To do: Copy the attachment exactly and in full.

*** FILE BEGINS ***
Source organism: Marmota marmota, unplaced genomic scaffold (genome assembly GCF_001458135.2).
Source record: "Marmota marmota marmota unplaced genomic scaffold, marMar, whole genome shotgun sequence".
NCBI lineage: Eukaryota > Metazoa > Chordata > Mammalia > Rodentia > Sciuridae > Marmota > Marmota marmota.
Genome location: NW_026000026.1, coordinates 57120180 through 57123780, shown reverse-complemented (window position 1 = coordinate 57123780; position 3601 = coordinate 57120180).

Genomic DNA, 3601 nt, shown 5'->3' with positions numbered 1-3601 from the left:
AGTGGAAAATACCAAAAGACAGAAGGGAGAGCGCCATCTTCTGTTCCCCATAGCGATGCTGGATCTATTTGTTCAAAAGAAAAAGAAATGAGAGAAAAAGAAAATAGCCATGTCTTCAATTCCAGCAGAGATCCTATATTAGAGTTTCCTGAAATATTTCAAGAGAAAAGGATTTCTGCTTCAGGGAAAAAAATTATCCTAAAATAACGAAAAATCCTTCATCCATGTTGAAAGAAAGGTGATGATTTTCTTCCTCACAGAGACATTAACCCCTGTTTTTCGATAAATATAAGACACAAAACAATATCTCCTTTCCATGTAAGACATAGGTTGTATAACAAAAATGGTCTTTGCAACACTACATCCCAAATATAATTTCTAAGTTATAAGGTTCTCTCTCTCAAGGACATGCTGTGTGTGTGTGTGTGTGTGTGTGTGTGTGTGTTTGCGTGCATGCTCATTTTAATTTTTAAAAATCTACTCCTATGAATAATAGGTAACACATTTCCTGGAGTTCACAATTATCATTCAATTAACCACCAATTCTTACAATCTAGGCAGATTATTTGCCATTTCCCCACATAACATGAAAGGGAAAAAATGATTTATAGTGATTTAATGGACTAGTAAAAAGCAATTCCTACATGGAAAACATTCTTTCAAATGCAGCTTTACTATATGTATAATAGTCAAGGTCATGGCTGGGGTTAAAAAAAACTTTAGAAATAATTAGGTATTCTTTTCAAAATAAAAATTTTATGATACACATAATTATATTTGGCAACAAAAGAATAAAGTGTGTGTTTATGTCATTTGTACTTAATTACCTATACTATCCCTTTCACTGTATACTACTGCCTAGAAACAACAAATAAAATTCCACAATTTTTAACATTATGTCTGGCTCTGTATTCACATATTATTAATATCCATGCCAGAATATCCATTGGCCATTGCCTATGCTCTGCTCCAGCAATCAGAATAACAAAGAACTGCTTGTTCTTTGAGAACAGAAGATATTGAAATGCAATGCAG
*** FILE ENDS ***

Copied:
Source organism: Marmota marmota, unplaced genomic scaffold (genome assembly GCF_001458135.2).
Source record: "Marmota marmota marmota unplaced genomic scaffold, marMar, whole genome shotgun sequence".
NCBI lineage: Eukaryota > Metazoa > Chordata > Mammalia > Rodentia > Sciuridae > Marmota > Marmota marmota.
Genome location: NW_026000026.1, coordinates 57120180 through 57123780, shown reverse-complemented (window position 1 = coordinate 57123780; position 3601 = coordinate 57120180).

Genomic DNA, 3601 nt, shown 5'->3' with positions numbered 1-3601 from the left:
AGTGGAAAATACCAAAAGACAGAAGGGAGAGCGCCATCTTCTGTTCCCCATAGCGATGCTGGATCTATTTGTTCAAAAGAAAAAGAAATGAGAGAAAAAGAAAATAGCCATGTCTTCAATTCCAGCAGAGATCCTATATTAGAGTTTCCTGAAATATTTCAAGAGAAAAGGATTTCTGCTTCAGGGAAAAAAATTATCCTAAAATAACGAAAAATCCTTCATCCATGTTGAAAGAAAGGTGATGATTTTCTTCCTCACAGAGACATTAACCCCTGTTTTTCGATAAATATAAGACACAAAACAATATCTCCTTTCCATGTAAGACATAGGTTGTATAACAAAAATGGTCTTTGCAACACTACATCCCAAATATAATTTCTAAGTTATAAGGTTCTCTCTCTCAAGGACATGCTGTGTGTGTGTGTGTGTGTGTGTGTGTGTGTGTTTGCGTGCATGCTCATTTTAATTTTTAAAAATCTACTCCTATGAATAATAGGTAACACATTTCCTGGAGTTCACAATTATCATTCAATTAACCACCAATTCTTACAATCTAGGCAGATTATTTGCCATTTCCCCACATAACATGAAAGGGAAAAAATGATTTATAGTGATTTAATGGACTAGTAAAAAGCAATTCCTACATGGAAAACATTCTTTCAAATGCAGCTTTACTATATGTATAATAGTCAAGGTCATGGCTGGGGTTAAAAAAAACTTTAGAAATAATTAGGTATTCTTTTCAAAATAAAAATTTTATGATACACATAATTATATTTGGCAACAAAAGAATAAAGTGTGTGTTTATGTCATTTGTACTTAATTACCTATACTATCCCTTTCACTGTATACTACTGCCTAGAAACAACAAATAAAATTCCACAATTTTTAACATTATGTCTGGCTCTGTATTCACATATTATTAATATCCATGCCAGAATATCCATTGGCCATTGCCTATGCTCTGCTCCAGCAATCAGAATAACAAAGAACTGCTTGTTCTTTGAGAACAGAAGATATTGAAATGCAATGCAG